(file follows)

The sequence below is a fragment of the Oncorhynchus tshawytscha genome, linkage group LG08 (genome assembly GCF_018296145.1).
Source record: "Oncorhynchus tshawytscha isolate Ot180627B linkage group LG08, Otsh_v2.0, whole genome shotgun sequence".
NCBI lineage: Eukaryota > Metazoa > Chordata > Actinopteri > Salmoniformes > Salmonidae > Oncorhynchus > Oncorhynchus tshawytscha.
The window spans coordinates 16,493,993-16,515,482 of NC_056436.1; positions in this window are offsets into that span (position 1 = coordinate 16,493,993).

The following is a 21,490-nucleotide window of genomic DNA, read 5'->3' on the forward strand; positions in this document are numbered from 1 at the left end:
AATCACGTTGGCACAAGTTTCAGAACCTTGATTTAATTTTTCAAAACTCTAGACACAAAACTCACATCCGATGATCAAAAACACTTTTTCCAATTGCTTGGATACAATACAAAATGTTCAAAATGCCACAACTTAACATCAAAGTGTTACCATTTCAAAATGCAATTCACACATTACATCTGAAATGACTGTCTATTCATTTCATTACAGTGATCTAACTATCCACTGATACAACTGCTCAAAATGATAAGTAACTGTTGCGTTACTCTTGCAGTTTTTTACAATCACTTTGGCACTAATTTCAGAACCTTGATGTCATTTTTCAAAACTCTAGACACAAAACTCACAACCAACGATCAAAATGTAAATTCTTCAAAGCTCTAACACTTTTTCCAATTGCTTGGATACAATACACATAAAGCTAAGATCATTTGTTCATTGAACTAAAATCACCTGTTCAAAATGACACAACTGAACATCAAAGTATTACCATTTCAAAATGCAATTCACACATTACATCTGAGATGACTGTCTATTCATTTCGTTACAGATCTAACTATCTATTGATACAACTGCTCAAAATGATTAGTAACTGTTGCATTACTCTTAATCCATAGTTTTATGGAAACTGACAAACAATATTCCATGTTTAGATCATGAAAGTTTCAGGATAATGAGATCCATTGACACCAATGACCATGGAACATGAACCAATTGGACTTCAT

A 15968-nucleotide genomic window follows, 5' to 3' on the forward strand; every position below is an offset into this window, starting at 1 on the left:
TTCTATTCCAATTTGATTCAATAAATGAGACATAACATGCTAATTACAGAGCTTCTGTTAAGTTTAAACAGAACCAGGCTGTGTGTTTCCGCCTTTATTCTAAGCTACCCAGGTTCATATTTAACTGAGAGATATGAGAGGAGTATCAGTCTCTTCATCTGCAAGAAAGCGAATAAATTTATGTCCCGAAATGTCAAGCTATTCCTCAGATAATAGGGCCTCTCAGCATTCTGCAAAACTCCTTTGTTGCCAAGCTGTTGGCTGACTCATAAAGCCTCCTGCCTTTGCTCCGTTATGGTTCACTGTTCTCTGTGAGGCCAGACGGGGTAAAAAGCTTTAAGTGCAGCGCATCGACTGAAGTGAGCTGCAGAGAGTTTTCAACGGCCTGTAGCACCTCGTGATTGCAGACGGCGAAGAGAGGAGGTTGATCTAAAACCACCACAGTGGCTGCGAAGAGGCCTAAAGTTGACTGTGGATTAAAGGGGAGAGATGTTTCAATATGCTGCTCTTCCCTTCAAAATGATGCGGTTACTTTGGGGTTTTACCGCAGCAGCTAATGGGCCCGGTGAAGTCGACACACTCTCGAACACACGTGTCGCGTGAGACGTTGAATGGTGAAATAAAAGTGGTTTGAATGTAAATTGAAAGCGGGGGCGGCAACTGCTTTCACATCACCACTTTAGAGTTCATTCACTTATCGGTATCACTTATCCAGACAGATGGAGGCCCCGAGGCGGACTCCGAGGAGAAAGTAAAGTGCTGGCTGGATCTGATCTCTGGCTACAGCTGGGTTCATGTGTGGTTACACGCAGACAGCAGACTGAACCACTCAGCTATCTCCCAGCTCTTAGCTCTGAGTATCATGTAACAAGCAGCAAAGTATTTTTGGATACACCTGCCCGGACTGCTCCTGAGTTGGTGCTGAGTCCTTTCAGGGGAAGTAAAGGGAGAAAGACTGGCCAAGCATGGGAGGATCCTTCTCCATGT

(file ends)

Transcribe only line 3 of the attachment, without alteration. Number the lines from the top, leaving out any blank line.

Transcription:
NCBI lineage: Eukaryota > Metazoa > Chordata > Actinopteri > Salmoniformes > Salmonidae > Oncorhynchus > Oncorhynchus tshawytscha.